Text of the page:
Abah’s little daughter, Cemara or Ara, also faces her own struggle with the family’s less-fortunate state: she dreams of buying a drinking bottle and a pair of shoes that her family can’t afford. Ara’s struggle described in Hai has often been contrasted with the life of Pipin, the daughter of Tante Pressier.
In the book Keluarga Cemara: Baju Pengantin (Cemara’s Family: Bridal Gown, 2001), Arswendo queries, “Who’s actually happier and more hopeful? Is it Ara who dreams of owning new shoes, or Pipin who has no chance of dreaming as everything is available?”
For Ara and her siblings, a desire to buy things often serve as a test of their honesty and gratefulness. The family becomes a source of moral strength of its characters in facing the social changes represented by the behavior of people around them.
The Keluarga Cemara movie, written by Gina S. Noer, offers a different viewpoint on urban-rural relationships compared with its original story.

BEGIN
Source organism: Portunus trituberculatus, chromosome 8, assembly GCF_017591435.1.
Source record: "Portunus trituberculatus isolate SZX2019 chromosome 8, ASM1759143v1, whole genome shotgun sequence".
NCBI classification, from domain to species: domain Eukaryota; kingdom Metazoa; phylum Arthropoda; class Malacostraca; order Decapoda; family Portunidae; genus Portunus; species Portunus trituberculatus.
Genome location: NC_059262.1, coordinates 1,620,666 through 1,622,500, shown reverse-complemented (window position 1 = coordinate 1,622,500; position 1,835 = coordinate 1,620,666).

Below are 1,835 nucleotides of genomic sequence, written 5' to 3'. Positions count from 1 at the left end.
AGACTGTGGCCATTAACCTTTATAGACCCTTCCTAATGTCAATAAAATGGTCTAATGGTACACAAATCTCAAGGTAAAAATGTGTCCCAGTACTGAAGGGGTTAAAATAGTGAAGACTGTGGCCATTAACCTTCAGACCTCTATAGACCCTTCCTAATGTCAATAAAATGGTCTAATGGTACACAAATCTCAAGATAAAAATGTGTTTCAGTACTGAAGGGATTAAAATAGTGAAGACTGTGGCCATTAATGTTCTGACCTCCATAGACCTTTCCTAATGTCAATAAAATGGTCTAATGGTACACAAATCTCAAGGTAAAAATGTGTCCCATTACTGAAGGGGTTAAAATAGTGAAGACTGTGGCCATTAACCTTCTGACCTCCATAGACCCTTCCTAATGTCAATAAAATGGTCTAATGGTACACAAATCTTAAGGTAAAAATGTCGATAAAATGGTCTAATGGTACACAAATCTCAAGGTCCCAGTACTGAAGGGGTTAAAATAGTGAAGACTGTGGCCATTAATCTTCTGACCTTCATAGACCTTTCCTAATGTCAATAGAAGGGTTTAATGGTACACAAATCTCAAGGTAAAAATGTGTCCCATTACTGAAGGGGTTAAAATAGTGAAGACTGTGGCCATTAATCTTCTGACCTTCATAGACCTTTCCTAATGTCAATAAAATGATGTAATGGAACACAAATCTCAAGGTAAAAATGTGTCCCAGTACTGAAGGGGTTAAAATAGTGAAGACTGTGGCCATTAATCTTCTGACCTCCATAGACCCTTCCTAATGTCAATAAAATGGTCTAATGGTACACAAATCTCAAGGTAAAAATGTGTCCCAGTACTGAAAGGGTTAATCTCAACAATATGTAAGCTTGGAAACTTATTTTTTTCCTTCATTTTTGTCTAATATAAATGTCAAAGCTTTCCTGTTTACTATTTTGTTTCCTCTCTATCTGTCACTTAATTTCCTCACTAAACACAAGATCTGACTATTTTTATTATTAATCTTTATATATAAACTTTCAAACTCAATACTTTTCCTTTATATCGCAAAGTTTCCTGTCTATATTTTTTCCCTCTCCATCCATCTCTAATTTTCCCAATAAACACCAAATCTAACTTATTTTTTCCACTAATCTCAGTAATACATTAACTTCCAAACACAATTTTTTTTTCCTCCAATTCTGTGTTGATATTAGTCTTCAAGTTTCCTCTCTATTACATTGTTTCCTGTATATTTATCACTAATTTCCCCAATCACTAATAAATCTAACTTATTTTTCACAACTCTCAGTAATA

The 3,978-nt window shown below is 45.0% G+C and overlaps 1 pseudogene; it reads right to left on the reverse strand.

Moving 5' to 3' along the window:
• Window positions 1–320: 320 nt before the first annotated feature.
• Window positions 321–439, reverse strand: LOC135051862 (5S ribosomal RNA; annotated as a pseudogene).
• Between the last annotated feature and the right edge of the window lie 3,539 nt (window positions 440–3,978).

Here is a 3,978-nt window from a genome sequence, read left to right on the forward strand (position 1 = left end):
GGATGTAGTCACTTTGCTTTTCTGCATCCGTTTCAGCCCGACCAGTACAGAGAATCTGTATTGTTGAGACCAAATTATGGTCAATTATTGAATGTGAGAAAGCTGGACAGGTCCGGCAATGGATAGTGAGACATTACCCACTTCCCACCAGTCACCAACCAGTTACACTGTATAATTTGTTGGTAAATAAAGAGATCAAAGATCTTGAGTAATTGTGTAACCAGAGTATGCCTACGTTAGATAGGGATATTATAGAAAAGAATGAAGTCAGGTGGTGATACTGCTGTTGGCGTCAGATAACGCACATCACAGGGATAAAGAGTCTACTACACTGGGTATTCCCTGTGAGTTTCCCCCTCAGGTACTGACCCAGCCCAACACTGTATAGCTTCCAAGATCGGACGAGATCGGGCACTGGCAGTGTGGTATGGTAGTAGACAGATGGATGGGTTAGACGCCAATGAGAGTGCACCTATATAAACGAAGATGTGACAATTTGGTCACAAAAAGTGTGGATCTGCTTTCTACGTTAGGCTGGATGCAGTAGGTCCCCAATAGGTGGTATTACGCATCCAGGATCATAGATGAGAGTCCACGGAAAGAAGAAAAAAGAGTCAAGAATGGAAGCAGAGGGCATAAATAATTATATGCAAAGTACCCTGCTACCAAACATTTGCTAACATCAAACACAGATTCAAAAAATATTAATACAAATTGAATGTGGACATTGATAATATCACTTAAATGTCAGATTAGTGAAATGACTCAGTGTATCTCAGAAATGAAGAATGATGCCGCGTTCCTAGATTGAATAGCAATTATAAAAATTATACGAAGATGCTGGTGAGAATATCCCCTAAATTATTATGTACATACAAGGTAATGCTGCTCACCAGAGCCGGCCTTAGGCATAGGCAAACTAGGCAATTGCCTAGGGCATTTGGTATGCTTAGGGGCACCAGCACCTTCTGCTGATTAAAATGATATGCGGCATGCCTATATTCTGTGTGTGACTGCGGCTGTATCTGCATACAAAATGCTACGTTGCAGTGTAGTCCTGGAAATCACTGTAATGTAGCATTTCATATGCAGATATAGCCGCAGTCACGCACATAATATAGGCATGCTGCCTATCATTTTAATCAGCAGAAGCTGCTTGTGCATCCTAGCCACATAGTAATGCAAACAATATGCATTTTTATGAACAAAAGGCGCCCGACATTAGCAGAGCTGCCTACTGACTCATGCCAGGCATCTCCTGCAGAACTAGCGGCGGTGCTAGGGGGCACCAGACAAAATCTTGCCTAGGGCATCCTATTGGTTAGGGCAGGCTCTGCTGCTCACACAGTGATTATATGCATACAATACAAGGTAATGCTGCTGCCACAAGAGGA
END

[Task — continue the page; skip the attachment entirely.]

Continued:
Through Ara’s eyes: Seven-year-old Widuri Putri Sasono (center) plays a cheerful girl named Cemara, aka Ara, who always finds a way to draw positives from the family’s unfortunate situations. (Courtesy of Visinema Pictures /-)
Euis (Zara of girlband JKT 48) appears very urban. She is a modern dancer, smartphone user and speaks fluent English. But when she moves to the village, none of her schoolmates are fluent English speakers. Euis’ odd interactions with the villagers offer moments of refreshing humor.
Similar comedy appears on the scenes involving Abah (Ringgo Agus Rahman) and the people in his working environment. Ceu Salma, played very impressively by Asri Welas, particularly stands out with her high self-confidence despite her broken English. She commands in almost every scene she is in.
The film, however, shows no comicality in the “strange” behavior of Abah, his wife Emak and Euis as urbanites-turned-villagers.
Nonetheless, the humor in this film is one of its main strengths and makes it worth watching through its fairly long duration.
The innocent conduct of Ara, played delightfully by Widuri Putri, also offers some amusing moments. Ara is indeed the heart of this flick. She manifests the hope and honesty offered by the movie.